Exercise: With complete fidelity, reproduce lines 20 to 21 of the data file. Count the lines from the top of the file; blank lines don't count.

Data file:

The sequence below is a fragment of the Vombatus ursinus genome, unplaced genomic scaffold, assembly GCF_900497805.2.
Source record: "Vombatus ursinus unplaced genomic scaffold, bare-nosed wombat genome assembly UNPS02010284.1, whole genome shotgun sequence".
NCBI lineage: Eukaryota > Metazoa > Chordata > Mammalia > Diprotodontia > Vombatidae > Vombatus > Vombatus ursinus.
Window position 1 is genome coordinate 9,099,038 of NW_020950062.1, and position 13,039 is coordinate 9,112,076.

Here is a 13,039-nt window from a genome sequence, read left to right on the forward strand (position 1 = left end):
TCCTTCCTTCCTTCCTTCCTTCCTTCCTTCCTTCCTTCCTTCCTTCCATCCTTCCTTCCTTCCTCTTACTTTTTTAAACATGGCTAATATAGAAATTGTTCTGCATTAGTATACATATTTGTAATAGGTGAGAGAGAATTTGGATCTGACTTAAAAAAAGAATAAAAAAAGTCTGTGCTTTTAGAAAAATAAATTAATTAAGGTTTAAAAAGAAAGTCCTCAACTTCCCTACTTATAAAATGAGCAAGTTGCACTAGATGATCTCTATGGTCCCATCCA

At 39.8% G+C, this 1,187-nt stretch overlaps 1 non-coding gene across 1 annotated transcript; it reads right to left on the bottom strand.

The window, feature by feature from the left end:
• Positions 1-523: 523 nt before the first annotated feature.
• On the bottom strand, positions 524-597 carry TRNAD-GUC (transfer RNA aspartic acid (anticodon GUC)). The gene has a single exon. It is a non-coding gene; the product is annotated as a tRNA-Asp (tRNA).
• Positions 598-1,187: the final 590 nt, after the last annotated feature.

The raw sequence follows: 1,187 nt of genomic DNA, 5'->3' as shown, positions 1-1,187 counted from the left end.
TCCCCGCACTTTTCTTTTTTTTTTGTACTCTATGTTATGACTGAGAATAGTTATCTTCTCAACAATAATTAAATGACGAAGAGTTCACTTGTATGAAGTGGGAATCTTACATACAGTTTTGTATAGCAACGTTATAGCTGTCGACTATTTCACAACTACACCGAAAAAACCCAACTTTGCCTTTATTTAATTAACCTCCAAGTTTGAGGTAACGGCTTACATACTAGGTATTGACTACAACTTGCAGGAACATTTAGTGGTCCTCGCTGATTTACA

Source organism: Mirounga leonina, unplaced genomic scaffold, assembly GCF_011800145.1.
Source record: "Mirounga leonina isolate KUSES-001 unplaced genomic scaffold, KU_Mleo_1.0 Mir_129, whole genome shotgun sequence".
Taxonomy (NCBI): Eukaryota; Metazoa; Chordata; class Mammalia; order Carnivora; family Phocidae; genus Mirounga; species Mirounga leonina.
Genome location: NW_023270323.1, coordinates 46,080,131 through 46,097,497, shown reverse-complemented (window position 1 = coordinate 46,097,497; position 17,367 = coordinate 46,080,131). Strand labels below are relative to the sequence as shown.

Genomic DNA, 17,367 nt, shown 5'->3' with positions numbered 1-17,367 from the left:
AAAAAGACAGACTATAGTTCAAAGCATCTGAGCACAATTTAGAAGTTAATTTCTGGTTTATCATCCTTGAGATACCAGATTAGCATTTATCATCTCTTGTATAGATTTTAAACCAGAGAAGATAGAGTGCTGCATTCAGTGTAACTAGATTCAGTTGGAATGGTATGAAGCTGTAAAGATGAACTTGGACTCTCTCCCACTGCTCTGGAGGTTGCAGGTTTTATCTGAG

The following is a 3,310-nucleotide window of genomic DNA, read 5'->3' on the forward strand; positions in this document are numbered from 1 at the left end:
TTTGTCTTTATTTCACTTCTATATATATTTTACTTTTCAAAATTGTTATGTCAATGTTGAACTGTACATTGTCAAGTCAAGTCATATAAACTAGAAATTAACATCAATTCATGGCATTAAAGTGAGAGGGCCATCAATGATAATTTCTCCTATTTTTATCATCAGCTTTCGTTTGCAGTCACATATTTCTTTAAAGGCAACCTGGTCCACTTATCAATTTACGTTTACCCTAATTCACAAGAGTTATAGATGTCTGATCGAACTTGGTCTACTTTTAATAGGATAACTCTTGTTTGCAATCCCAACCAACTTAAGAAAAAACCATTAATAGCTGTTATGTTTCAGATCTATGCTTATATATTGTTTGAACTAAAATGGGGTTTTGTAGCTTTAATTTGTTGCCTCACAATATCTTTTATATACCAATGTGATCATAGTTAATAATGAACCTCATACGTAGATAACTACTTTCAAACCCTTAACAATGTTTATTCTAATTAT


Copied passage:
The following is a 3,310-nucleotide window of genomic DNA, read 5'->3' on the forward strand; positions in this document are numbered from 1 at the left end:
TTTGTCTTTATTTCACTTCTATATATATTTTACTTTTCAAAATTGTTATGTCAATGTTGAACTGTACATTGTCAAGTCAAGTCATATAAACTAGAAATTAACATCAATTCATGGCATTAAAGTGAGAGGGCCATCAATGATAATTTCTCCTATTTTTATCATCAGCTTTCGTTTGCAGTCACATATTTCTTTAAAGGCAACCTGGTCCACTTATCAATTTACGTTTACCCTAATTCACAAGAGTTATAGATGTCTGATCGAACTTGGTCTACTTTTAATAGGATAACTCTTGTTTGCAATCCCAACCAACTTAAGAAAAAACCATTAATAGCTGTTATGTTTCAGATCTATGCTTATATATTGTTTGAACTAAAATGGGGTTTTGTAGCTTTAATTTGTTGCCTCACAATATCTTTTATATACCAATGTGATCATAGTTAATAATGAACCTCATACGTAGATAACTACTTTCAAACCCTTAACAATGTTTATTCTAATTAT